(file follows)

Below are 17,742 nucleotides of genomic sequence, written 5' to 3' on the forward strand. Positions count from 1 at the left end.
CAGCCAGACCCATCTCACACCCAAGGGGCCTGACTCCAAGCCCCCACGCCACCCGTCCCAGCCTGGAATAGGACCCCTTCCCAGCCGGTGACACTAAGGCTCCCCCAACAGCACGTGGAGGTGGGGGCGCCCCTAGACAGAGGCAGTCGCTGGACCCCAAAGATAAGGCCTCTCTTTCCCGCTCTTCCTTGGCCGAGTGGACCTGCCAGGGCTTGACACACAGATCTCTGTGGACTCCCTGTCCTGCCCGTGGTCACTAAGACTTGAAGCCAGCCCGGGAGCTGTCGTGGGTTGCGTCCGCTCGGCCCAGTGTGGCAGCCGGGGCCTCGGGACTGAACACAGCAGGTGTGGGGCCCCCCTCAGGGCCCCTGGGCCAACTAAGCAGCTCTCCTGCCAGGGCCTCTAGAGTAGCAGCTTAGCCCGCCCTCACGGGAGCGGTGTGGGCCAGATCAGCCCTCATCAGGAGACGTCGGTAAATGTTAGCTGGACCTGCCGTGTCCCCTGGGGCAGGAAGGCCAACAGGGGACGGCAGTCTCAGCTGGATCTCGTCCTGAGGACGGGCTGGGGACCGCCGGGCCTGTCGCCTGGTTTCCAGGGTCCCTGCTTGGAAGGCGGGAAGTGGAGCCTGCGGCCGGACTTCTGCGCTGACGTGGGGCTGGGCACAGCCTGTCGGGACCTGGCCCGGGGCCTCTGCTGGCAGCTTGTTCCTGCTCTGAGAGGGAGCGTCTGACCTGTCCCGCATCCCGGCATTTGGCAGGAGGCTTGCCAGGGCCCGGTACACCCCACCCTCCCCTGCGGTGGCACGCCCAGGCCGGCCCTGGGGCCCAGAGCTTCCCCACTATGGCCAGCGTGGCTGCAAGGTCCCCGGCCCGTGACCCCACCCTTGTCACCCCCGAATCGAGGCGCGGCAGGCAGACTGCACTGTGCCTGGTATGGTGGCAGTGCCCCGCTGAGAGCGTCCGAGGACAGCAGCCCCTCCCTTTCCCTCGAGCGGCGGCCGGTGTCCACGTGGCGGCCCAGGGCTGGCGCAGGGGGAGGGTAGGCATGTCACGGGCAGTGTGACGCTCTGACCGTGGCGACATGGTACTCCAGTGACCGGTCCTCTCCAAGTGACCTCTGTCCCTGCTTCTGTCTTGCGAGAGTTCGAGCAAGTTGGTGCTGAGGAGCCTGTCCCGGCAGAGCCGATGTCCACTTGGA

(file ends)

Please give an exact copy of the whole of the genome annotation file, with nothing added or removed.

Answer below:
Below are 17,742 nucleotides of genomic sequence, written 5' to 3' on the forward strand. Positions count from 1 at the left end.
CAGCCAGACCCATCTCACACCCAAGGGGCCTGACTCCAAGCCCCCACGCCACCCGTCCCAGCCTGGAATAGGACCCCTTCCCAGCCGGTGACACTAAGGCTCCCCCAACAGCACGTGGAGGTGGGGGCGCCCCTAGACAGAGGCAGTCGCTGGACCCCAAAGATAAGGCCTCTCTTTCCCGCTCTTCCTTGGCCGAGTGGACCTGCCAGGGCTTGACACACAGATCTCTGTGGACTCCCTGTCCTGCCCGTGGTCACTAAGACTTGAAGCCAGCCCGGGAGCTGTCGTGGGTTGCGTCCGCTCGGCCCAGTGTGGCAGCCGGGGCCTCGGGACTGAACACAGCAGGTGTGGGGCCCCCCTCAGGGCCCCTGGGCCAACTAAGCAGCTCTCCTGCCAGGGCCTCTAGAGTAGCAGCTTAGCCCGCCCTCACGGGAGCGGTGTGGGCCAGATCAGCCCTCATCAGGAGACGTCGGTAAATGTTAGCTGGACCTGCCGTGTCCCCTGGGGCAGGAAGGCCAACAGGGGACGGCAGTCTCAGCTGGATCTCGTCCTGAGGACGGGCTGGGGACCGCCGGGCCTGTCGCCTGGTTTCCAGGGTCCCTGCTTGGAAGGCGGGAAGTGGAGCCTGCGGCCGGACTTCTGCGCTGACGTGGGGCTGGGCACAGCCTGTCGGGACCTGGCCCGGGGCCTCTGCTGGCAGCTTGTTCCTGCTCTGAGAGGGAGCGTCTGACCTGTCCCGCATCCCGGCATTTGGCAGGAGGCTTGCCAGGGCCCGGTACACCCCACCCTCCCCTGCGGTGGCACGCCCAGGCCGGCCCTGGGGCCCAGAGCTTCCCCACTATGGCCAGCGTGGCTGCAAGGTCCCCGGCCCGTGACCCCACCCTTGTCACCCCCGAATCGAGGCGCGGCAGGCAGACTGCACTGTGCCTGGTATGGTGGCAGTGCCCCGCTGAGAGCGTCCGAGGACAGCAGCCCCTCCCTTTCCCTCGAGCGGCGGCCGGTGTCCACGTGGCGGCCCAGGGCTGGCGCAGGGGGAGGGTAGGCATGTCACGGGCAGTGTGACGCTCTGACCGTGGCGACATGGTACTCCAGTGACCGGTCCTCTCCAAGTGACCTCTGTCCCTGCTTCTGTCTTGCGAGAGTTCGAGCAAGTTGGTGCTGAGGAGCCTGTCCCGGCAGAGCCGATGTCCACTTGGA